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I have problems with an OpenVPN tunnel which does not reach line speed. The gateway is a Debian Jessy virtual server hosted at OVH. The client is either my freebsd 10.2 homeserver (Intel I3 Ivy Bridge) or my RaspberryPI2. I deactivated encryption and authentication. I have a 100mbit/s symmetrical FTTH connection but the tunnel only reaches a speed of 20-40mbit/s. Direct connection (without tunnel) always yields the 100mbit/s I expect. I tested the performance with iperf3. I first tried with my freebsd homeserver. I tried all the recommended settings about mssfix, fragment etc. Nothing helped.

Then I thought maybe it is my freebsd machine. So I installed a fresh raspbian Jessy on my RPI2 and did some more in depth testing:

First of all I removed all the MTU settings from the OpenVPN configs and let the path MTU handle things (hopefully). Since I have no firewall active on both machines it should work. These are my vpn configs:

server 10.8.0.0 255.255.255.0
port 1194
proto udp
dev tun
sndbuf 0
rcvbuf 0

user nobody
group nogroup
persist-key
persist-tun
ifconfig-pool-persist ipp.txt
keepalive 10 120
push "redirect-gateway def1"
status openvpn-status.log
verb 3

ca /etc/openvpn/easy-rsa/keys/ca.crt
cert /etc/openvpn/easy-rsa/keys/vpn.theissen.io.crt
key /etc/openvpn/easy-rsa/keys/vpn.theissen.io.key
dh /etc/openvpn/easy-rsa/keys/dh4096.pem
tls-auth /etc/openvpn/easy-rsa/keys/ta.key 0
cipher none
auth none
comp-lzo no



client
proto udp
dev tun12
remote xxx.io 1194
resolv-retry infinite
sndbuf 0
rcvbuf 0

nobind
user nobody
group nogroup
persist-key
persist-tun
verb 3

pkcs12 /etc/openvpn/vpn.theissen.io/alex.p12
tls-auth /etc/openvpn/vpn.theissen.io/ta.key 1
ns-cert-type server
cipher none
auth none
comp-lzo no

First of all the test without the tunnel to show that the connection to the server is indeed almost 100mbit/s:

iperf3 -c vpn.theissen.io
Connecting to host vpn.theissen.io, port 5201
[  4] local 192.168.1.253 port 34512 connected to 149.202.58.183 port 5201
[ ID] Interval           Transfer     Bandwidth       Retr  Cwnd
[  4]   0.00-1.00   sec  10.8 MBytes  90.5 Mbits/sec    0    335 KBytes       
[  4]   1.00-2.00   sec  11.4 MBytes  95.7 Mbits/sec    0    335 KBytes       
[  4]   2.00-3.00   sec  11.1 MBytes  93.0 Mbits/sec    0    352 KBytes       
[  4]   3.00-4.00   sec  11.2 MBytes  94.0 Mbits/sec    0    369 KBytes       
[  4]   4.00-5.00   sec  11.5 MBytes  95.9 Mbits/sec    0    390 KBytes       
[  4]   5.00-6.00   sec  11.0 MBytes  92.5 Mbits/sec    0    390 KBytes       
[  4]   6.00-7.00   sec  11.4 MBytes  95.2 Mbits/sec    0    390 KBytes       
[  4]   7.00-8.00   sec  11.2 MBytes  94.3 Mbits/sec    0    390 KBytes       
[  4]   8.00-9.00   sec  11.1 MBytes  93.3 Mbits/sec    0    390 KBytes       
[  4]   9.00-10.00  sec  11.3 MBytes  95.1 Mbits/sec    0    390 KBytes       
- - - - - - - - - - - - - - - - - - - - - - - - -
[ ID] Interval           Transfer     Bandwidth       Retr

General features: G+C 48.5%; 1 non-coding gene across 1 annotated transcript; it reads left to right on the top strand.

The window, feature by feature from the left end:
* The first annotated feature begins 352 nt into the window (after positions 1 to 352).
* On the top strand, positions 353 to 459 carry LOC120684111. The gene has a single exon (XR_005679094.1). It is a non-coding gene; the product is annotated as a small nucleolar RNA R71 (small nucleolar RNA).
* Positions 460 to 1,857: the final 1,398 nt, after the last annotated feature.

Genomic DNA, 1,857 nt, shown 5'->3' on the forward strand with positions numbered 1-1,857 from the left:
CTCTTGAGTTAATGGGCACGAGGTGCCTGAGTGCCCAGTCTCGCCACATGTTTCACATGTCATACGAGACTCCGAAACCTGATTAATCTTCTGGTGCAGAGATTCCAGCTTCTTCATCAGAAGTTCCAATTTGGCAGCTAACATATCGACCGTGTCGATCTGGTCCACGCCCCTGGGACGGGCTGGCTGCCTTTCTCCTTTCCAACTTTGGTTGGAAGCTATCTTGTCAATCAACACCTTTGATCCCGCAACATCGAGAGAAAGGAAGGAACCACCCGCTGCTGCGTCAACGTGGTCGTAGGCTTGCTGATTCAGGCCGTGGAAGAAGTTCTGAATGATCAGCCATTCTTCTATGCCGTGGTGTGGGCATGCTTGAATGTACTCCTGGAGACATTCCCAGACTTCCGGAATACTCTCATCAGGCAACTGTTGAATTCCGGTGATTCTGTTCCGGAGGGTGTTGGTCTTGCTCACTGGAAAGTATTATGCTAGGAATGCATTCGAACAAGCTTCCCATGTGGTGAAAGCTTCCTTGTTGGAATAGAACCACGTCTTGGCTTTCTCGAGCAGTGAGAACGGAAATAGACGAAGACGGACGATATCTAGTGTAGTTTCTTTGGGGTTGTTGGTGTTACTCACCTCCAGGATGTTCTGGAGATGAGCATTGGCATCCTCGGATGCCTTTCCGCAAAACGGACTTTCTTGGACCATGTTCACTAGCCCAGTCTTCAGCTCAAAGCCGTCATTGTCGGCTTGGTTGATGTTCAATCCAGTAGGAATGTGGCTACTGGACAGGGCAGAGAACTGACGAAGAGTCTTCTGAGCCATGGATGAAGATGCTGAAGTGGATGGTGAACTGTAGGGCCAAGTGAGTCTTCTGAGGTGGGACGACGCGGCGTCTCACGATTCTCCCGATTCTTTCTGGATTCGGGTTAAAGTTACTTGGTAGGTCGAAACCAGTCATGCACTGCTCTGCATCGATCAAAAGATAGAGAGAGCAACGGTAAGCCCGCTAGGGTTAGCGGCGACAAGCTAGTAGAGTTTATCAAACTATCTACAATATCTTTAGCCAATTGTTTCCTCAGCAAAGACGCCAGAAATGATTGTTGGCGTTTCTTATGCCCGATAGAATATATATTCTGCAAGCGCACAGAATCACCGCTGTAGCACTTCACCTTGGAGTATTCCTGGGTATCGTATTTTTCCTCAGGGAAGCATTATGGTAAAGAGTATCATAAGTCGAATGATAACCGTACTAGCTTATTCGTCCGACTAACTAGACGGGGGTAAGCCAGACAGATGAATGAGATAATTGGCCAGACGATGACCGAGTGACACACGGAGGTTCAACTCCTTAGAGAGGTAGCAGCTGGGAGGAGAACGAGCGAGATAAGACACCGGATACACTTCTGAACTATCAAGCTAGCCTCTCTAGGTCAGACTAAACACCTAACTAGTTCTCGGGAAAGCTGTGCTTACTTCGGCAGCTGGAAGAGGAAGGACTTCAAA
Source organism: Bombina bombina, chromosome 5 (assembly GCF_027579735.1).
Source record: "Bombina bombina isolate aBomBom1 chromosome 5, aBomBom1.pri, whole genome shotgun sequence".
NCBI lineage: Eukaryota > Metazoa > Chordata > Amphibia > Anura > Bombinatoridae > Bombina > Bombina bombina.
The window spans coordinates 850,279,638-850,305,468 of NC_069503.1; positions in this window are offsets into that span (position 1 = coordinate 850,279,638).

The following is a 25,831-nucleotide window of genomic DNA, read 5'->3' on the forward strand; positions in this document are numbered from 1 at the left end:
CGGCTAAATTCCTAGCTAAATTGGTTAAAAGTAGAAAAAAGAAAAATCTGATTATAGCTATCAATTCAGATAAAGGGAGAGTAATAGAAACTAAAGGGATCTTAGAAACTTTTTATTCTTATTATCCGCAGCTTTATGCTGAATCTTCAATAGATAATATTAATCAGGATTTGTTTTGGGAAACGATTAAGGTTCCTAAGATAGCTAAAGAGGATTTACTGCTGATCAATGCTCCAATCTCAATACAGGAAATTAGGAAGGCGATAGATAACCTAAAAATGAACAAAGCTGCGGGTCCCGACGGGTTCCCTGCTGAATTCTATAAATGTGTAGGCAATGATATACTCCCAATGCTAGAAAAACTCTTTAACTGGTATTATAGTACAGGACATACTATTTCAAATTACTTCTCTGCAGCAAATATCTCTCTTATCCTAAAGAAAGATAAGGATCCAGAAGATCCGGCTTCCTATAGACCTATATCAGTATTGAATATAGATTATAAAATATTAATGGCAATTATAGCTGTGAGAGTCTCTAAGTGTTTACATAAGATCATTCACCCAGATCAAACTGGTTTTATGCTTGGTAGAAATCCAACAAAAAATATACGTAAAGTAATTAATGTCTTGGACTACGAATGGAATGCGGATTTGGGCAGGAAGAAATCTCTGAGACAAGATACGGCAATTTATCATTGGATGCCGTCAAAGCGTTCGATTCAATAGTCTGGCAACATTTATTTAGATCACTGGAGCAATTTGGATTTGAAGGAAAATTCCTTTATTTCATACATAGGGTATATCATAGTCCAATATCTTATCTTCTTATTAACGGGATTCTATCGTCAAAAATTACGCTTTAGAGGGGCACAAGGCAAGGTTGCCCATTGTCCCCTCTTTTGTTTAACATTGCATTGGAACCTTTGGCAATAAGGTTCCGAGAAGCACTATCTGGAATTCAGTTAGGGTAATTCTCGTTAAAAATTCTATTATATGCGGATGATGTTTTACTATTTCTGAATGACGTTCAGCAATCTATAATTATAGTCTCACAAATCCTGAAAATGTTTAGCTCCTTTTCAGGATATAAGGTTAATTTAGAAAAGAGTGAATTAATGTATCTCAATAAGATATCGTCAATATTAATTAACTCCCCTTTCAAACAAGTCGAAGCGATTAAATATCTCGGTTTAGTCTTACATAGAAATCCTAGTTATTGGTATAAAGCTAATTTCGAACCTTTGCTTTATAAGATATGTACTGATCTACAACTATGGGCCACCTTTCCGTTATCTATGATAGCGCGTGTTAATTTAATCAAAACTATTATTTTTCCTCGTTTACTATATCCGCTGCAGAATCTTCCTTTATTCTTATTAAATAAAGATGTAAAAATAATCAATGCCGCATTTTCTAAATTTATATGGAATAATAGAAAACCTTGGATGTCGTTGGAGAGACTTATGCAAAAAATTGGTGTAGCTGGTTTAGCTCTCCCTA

[  4]   0.00-10.00  sec   112 MBytes  93.9 Mbits/sec    0             sender
[  4]   0.00-10.00  sec   112 MBytes  93.5 Mbits/sec                  receiver

iperf Done.

The packets of this connection I dumped with tcpdump on the server. You can download them here (you have to extract to open them with wireshark): dumpraw.cap.xz

So this is how a "OK" dump looks like. Maximum frame size I spotted is 1514. Dump of iperf3 without tunnel

Now I ran the test over the tunnel:

iperf3 -c 10.8.0.1
Connecting to host 10.8.0.1, port 5201
[  4] local 10.8.0.14 port 36388 connected to 10.8.0.1 port 5201
[ ID] Interval           Transfer     Bandwidth       Retr  Cwnd
[  4]   0.00-1.00   sec  5.96 MBytes  50.0 Mbits/sec  127    133 KBytes       
[  4]   1.00-2.00   sec  5.19 MBytes  43.5 Mbits/sec    6    120 KBytes       
[  4]   2.00-3.00   sec  5.80 MBytes  48.7 Mbits/sec    0    151 KBytes       
[  4]   3.00-4.00   sec  4.27 MBytes  35.9 Mbits/sec   23   96.5 KBytes       
[  4]   4.00-5.00   sec  4.89 MBytes  41.0 Mbits/sec    0    129 KBytes       
[  4]   5.00-6.00   sec  6.11 MBytes  51.2 Mbits/sec   26    111 KBytes       
[  4]   6.00-7.00   sec  5.50 MBytes  46.1 Mbits/sec    0    143 KBytes       
[  4]   7.00-8.00   sec  5.25 MBytes  44.1 Mbits/sec   15    126 KBytes       
[  4]   8.00-9.00   sec  5.80 MBytes  48.7 Mbits/sec    0    158 KBytes       
[  4]   9.00-10.00  sec  3.97 MBytes  33.3 Mbits/sec   22    105 KBytes       
- - - - - - - - - - - - - - - - - - - - - - - - -
[ ID] Interval           Transfer     Bandwidth       Retr
[  4]   0.00-10.00  sec  52.7 MBytes  44.2 Mbits/sec  219             sender
[  4]   0.00-10.00  sec  52.3 MBytes  43.8 Mbits/sec                  receiver

iperf Done.

Whoops. Not so nice anymore. Especially this "Retr" column does not look so good. I assumed this is the tcp retransmit and there should be then something in the dump. We will see that it is not the case :/. CPU is not the bottleneck here because I deactivated enrcyption and authentication. CPU is at 20% at the server and 50% on the PI during the test.

This is how the OpenVPN traffic of the test looks like: OpenVPN traffic on physical interface